UK economy shrank 0.1% in March

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he economy unexpectedly shrank in March, raising the spectre of a full-blown recession later this year caused by the sore cost of living.

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Britain’s GDP dipped by 0.1 per cent in the month, according to the Office for National Statistics, as anxious families reined in their spending and consumer confidence plummeted.

It came as Boris Johnson and Rishi Sunak appeared to be relaxing their opposition to a windfall tax on the energy giants to help poorer households cope with their bills. The surprise March GDP reverse means output grew by just 0.8 per cent over the first three months of the year despite the lifting of almost all remaining Covid restrictions in February.


Russia’s invasion of Ukraine and the spike in energy and food bills that followed has quickly snuffed out the post-pandemic bounce.

The fall in GDP spooked the City, which had been expecting a small rise, and the FTSE-100 Index of leading company shares fell 161.2 points or 2.2 per cent to 7,186.5 in early trading.

The pound also slumped, sliding to its lowest level in two years against the dollar at one stage and a seven-month low against the euro.

Chancellor Mr Sunak said: “The UK economy recovered quickly from the worst of the pandemic and our growth in the first few months of the year was stronger, faster than the US, Germany and Italy, but I know these are still anxious times.

“Our recovery is being disrupted by Putin’s barbaric invasion of Ukraine and other global challenges but we are continuing to help people where we can.”

But City economists said the underlying GDP trend was “worryingly weak” and warned of the growing risk of a recession — two consecutive quarters of negative growth — over the spring and summer.

Paul Dales, chief UK economist at forecasters Capital Economics, said: “It now seems likely that GDP will contract in the second quarter. And with the full hit of the cost-of-living crisis yet to be felt, the chances of a recession have just risen. Even so, with price pressures still strengthening, the Bank of England may have no choice but to add to the woes of households by raising interest rates further.” A breakdown of the figures shows that retail and car sales were the worst hit sector, with a 2.8 per cent fall in output.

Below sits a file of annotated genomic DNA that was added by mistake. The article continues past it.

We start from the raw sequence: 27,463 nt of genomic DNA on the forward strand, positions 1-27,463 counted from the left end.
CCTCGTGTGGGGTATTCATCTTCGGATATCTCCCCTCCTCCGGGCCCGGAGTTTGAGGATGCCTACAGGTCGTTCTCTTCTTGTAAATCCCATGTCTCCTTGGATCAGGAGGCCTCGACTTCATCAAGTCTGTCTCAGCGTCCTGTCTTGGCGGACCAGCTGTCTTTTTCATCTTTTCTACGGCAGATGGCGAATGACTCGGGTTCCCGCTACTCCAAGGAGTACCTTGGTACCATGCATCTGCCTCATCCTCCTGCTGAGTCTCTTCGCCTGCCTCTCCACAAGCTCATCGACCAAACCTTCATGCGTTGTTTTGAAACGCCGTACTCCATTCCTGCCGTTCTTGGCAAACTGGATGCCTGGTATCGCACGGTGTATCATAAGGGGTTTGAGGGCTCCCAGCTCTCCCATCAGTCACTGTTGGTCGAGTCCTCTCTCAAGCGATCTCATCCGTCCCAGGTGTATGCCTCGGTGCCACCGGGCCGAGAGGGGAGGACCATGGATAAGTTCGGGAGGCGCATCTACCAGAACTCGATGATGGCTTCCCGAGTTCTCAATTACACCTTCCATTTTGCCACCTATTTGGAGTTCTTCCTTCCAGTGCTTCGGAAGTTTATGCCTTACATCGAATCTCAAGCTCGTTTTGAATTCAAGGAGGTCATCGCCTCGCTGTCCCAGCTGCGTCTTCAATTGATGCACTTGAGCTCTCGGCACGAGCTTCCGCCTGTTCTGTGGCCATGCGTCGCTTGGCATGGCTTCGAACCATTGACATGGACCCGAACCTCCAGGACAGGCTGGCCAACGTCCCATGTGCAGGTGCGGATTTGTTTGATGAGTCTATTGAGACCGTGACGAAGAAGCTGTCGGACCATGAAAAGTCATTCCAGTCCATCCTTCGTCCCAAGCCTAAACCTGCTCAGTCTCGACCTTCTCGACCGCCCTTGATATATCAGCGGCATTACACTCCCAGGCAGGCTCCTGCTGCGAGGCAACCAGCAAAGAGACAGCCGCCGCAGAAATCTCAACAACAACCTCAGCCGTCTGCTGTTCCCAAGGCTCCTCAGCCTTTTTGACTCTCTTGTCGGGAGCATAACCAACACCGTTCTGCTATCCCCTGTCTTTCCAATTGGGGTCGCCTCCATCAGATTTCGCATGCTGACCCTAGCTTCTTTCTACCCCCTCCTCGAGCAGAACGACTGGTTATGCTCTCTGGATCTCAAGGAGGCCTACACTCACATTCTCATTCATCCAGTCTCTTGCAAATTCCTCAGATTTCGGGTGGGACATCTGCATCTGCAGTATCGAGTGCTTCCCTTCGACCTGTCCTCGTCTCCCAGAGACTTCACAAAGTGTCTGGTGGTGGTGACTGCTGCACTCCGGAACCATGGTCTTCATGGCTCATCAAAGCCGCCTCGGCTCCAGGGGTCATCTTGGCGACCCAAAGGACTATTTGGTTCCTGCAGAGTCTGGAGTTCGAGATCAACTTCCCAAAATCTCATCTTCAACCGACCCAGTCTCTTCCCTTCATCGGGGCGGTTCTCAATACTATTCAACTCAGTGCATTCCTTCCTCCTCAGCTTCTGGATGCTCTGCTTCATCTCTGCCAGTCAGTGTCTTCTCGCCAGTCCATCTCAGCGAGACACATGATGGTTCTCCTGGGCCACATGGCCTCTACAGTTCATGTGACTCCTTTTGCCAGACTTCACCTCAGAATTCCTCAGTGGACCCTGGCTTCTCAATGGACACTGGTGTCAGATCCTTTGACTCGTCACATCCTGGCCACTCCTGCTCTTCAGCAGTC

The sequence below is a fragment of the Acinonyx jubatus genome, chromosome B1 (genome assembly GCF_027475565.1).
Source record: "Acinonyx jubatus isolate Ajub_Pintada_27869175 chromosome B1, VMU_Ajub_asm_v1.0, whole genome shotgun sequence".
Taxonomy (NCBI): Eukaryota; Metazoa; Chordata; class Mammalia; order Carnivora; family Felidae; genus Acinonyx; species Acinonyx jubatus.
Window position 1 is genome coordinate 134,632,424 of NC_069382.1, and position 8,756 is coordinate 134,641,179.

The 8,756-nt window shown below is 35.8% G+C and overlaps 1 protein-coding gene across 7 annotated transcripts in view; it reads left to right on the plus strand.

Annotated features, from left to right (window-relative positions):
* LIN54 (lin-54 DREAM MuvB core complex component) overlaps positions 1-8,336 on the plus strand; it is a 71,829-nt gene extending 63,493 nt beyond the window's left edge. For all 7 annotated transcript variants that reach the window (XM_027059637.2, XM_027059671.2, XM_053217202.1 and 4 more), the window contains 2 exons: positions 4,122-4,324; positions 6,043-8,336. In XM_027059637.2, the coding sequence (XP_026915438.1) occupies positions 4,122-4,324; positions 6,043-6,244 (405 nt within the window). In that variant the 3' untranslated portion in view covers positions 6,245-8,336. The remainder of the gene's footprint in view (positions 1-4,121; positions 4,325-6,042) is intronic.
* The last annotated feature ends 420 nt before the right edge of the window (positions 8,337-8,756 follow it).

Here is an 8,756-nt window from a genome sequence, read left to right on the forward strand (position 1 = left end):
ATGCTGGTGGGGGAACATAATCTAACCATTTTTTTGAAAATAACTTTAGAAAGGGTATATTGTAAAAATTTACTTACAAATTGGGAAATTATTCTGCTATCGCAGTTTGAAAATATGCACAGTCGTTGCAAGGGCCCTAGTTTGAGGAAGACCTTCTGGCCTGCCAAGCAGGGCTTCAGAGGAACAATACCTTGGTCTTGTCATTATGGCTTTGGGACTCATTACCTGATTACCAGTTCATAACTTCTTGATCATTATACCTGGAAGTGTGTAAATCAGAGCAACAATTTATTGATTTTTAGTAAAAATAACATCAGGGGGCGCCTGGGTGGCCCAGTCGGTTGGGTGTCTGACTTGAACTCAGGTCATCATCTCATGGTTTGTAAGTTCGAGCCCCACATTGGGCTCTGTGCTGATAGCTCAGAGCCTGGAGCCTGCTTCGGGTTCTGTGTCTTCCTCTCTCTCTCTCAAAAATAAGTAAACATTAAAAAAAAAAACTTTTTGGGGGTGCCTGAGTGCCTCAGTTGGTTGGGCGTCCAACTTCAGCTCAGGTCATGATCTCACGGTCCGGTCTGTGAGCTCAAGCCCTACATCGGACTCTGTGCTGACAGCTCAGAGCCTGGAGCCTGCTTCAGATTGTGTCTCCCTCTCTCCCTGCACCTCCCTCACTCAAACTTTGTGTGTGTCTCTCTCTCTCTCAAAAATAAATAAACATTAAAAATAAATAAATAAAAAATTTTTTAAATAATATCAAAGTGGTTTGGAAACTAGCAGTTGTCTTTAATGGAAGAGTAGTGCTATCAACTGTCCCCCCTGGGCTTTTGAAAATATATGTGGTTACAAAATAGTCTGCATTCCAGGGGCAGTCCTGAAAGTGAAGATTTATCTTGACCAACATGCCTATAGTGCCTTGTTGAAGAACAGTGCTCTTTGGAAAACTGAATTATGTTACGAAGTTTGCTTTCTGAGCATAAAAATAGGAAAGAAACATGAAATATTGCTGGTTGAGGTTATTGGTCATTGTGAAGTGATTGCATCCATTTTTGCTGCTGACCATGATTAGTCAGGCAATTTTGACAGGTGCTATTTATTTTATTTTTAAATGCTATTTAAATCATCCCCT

Overall the dominant services sector which accounts for 80 per cent of GDP, fell by 0.2 per cent in the month. Production, which includes manufacturing, also dropped 0.2 per cent while construction grew by 1.7 per cent.

Consumers are facing the biggest cut in real incomes since the Fifties this year as inflation rapidly outpaces wage growth. Next week inflation figures from the ONS are expected to show the Consumer Prices Index passed eight per cent in April for the first time in more then 30 years. The boss of John Lewis today became the latest captain of industry to call for urgent action on the scale of response before energy bills rise even further in the autumn.

Speaking on ITV’s Peston show, Dame Sharon White said: “I think there ought to be action before the summer…I thought the Government did incredibly well at pace and scale during Covid, I think we need to see the same decisive action taken at speed and at pace.”

The Prime Minister noticeably repeatedly stopped short of ruling out a windfall tax on energy giants during a radio interview this morning.

It came after Bernard Looney, the chief executive of BP, said that its investment plans would not be hit by a windfall tax. Mr Johnson was chairing Cabinet in Stoke-on-Trent as the Government seeks to cut the burden of bureaucracy such as the cost of passports and driving licenses. He is coming under growing pressure to impose the windfall tax to pay for measures to ease the situation for millions struggling with their finances.



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